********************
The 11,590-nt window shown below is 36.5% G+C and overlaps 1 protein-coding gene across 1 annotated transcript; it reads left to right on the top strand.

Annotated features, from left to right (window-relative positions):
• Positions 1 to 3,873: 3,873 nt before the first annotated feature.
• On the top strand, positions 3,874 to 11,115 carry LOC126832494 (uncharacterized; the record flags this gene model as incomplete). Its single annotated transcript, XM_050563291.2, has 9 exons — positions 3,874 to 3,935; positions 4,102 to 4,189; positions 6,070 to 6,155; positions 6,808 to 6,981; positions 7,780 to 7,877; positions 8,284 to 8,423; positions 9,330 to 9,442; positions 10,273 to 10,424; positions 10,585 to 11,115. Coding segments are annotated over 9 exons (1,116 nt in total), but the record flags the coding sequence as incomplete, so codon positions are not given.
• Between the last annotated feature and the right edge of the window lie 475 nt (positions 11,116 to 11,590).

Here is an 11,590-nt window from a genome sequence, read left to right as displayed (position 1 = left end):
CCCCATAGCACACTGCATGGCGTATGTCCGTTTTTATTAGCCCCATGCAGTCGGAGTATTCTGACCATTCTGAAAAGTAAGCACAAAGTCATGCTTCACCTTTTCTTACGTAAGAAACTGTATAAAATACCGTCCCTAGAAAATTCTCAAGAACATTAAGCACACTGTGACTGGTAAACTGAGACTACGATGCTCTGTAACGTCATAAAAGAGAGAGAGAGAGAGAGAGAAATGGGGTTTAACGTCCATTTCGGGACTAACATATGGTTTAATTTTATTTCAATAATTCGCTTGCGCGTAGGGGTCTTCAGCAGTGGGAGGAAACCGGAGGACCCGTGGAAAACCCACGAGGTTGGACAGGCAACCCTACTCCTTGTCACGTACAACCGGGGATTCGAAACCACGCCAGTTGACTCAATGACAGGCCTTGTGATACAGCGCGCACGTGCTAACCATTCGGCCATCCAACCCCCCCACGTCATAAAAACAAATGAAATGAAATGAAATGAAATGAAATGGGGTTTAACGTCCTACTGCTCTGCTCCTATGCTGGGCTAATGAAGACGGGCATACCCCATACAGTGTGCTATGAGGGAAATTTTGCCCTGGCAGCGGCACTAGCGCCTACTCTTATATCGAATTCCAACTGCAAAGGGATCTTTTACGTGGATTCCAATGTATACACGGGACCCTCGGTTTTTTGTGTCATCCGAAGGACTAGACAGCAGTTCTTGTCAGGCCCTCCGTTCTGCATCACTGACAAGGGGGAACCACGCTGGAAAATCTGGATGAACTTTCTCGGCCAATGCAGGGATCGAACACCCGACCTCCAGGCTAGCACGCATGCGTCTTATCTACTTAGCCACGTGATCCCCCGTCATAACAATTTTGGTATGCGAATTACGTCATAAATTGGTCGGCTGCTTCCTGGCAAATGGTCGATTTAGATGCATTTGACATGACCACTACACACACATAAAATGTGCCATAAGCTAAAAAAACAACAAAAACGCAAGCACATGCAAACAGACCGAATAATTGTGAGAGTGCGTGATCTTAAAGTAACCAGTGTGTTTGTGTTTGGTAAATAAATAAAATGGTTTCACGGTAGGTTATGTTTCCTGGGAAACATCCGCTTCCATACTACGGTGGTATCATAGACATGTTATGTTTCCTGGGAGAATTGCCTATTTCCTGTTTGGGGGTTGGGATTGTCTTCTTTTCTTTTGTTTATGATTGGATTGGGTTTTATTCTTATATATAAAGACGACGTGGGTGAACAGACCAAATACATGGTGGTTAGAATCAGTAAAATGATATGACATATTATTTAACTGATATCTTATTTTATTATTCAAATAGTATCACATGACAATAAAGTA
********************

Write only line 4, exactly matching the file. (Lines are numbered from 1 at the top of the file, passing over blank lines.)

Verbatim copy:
• On the top strand, positions 3,874 to 11,115 carry LOC126832494 (uncharacterized; the record flags this gene model as incomplete). Its single annotated transcript, XM_050563291.2, has 9 exons — positions 3,874 to 3,935; positions 4,102 to 4,189; positions 6,070 to 6,155; positions 6,808 to 6,981; positions 7,780 to 7,877; positions 8,284 to 8,423; positions 9,330 to 9,442; positions 10,273 to 10,424; positions 10,585 to 11,115. Coding segments are annotated over 9 exons (1,116 nt in total), but the record flags the coding sequence as incomplete, so codon positions are not given.